This one is a 1955 Bel Air (Canadian production), equipped with a dual Fenton intake and headers. Our shop built a pair of Rochester model B carbs for the owner. It took a lot of tuning to get these to run right – I think the he may still be tweaking these.
With this set up there is less manifold vacuum at part throttle, so you need to shorten the power piston springs to keep the carbs from getting into the power mixture under light load. Also, the jets need to be on the large side because of a weaker vacuum signal (due to the larger venturi area). As well, the carbs should be synchronized. Finally, you have to consider that Model B carbs came with various sizes of power channel restriction – essentially a fixed jet that determines how much additional fuel flows when the power system is engaged.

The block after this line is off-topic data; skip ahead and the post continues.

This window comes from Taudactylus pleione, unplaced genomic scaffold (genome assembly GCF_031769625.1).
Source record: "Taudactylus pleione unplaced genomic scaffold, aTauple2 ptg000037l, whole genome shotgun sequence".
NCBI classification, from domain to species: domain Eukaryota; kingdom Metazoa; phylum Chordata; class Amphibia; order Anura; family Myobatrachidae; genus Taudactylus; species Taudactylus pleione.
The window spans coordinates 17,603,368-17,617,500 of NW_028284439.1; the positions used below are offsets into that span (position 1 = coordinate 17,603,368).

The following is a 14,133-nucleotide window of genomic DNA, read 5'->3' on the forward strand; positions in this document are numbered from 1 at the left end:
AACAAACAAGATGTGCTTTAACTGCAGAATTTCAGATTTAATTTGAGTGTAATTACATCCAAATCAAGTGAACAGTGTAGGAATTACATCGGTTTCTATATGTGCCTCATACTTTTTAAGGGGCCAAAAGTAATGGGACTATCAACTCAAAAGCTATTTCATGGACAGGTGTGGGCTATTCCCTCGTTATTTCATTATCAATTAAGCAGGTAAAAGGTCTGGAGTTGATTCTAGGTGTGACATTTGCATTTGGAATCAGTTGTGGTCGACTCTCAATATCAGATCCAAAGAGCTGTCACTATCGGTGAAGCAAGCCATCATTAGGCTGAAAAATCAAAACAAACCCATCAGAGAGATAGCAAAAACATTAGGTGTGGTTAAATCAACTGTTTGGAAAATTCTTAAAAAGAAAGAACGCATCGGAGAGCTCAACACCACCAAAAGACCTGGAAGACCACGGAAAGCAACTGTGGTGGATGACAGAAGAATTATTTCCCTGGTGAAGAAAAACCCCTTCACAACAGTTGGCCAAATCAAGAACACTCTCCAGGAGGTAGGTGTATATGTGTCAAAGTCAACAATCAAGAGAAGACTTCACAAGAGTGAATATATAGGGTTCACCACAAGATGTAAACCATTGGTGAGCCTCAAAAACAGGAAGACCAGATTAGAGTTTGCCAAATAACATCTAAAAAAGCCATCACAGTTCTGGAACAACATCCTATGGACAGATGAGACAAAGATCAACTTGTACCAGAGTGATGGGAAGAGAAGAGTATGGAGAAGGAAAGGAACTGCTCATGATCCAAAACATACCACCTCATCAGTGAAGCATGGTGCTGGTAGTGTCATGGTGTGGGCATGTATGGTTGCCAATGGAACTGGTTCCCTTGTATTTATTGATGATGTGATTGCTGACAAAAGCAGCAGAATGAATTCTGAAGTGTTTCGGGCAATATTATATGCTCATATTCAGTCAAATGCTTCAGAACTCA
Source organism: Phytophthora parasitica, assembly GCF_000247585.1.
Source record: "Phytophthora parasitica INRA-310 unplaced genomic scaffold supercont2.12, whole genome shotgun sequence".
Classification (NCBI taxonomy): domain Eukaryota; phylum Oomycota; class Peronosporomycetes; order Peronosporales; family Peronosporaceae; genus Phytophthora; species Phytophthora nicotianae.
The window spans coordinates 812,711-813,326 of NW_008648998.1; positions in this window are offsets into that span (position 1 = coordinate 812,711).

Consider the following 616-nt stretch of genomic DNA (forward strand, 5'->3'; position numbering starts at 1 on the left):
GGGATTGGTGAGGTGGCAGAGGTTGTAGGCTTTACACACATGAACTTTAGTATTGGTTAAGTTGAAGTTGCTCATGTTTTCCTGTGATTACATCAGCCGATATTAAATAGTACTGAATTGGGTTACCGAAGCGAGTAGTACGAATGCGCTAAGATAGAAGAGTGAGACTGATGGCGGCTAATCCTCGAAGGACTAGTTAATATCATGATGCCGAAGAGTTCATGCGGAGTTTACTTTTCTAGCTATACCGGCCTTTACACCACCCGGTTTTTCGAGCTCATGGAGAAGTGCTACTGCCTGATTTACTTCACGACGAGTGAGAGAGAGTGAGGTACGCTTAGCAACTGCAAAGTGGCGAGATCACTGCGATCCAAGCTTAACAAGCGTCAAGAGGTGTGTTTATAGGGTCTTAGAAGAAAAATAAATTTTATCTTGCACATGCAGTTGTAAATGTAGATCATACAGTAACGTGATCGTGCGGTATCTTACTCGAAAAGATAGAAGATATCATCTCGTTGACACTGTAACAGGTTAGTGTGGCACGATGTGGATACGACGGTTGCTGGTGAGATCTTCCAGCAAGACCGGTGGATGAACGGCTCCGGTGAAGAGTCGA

Another one I really got a kick out of was the GMC COE truck. These are getting as rare as hen’s teeth. You sometimes see Chevrolet Cab-Over-Engine trucks, but not so many GMC’s, at least not here in the Great White North.
Notably, GMC trucks like this usually used a Zenith updraft carburetor while the Chevy versions used a Carter BB updraft. Of course the reason for the updraft carburetor was because of clearance around the engine. This is why these continued to use updraft carbs until 1962, while GM cars had gone downdraft by 1932.